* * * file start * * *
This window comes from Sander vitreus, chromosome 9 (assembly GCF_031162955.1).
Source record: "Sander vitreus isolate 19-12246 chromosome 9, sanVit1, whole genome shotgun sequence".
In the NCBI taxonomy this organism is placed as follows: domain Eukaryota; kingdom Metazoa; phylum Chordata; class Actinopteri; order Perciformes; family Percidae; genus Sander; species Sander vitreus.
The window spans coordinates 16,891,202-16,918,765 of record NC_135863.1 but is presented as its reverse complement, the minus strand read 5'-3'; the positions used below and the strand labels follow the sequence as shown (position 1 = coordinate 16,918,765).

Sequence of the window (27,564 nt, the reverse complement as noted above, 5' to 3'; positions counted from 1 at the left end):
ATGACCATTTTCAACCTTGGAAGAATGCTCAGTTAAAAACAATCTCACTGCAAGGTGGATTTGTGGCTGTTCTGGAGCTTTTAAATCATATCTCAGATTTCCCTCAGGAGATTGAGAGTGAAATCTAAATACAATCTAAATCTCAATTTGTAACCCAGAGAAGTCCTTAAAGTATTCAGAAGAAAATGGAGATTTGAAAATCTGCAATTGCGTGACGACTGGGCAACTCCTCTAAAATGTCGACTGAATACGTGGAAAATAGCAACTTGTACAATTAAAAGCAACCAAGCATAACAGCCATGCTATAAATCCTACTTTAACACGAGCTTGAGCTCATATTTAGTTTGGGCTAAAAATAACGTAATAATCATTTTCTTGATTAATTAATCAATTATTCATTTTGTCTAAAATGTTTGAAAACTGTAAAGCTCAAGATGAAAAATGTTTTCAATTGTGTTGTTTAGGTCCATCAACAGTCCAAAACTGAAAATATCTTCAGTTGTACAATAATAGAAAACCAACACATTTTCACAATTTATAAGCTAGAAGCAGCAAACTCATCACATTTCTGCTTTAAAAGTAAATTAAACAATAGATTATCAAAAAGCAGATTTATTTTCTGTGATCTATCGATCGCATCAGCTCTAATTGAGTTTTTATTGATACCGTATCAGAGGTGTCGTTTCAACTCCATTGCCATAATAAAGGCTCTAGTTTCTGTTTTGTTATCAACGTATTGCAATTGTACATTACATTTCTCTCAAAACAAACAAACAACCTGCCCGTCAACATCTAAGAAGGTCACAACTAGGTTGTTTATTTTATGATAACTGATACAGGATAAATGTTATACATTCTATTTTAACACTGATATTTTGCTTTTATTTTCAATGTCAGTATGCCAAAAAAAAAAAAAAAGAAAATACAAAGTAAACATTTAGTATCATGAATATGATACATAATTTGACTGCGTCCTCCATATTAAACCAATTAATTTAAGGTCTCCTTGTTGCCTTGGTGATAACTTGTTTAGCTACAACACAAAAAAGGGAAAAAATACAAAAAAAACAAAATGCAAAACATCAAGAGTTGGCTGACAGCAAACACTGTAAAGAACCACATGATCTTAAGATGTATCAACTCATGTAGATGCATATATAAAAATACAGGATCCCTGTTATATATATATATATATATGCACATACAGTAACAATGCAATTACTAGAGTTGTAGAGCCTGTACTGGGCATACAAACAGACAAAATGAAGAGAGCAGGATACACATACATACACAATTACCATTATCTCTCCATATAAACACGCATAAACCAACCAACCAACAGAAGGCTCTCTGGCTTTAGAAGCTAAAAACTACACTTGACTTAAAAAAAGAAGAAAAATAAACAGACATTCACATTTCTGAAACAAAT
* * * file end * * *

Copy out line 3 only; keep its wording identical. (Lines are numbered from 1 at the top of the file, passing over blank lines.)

In the NCBI taxonomy this organism is placed as follows: domain Eukaryota; kingdom Metazoa; phylum Chordata; class Actinopteri; order Perciformes; family Percidae; genus Sander; species Sander vitreus.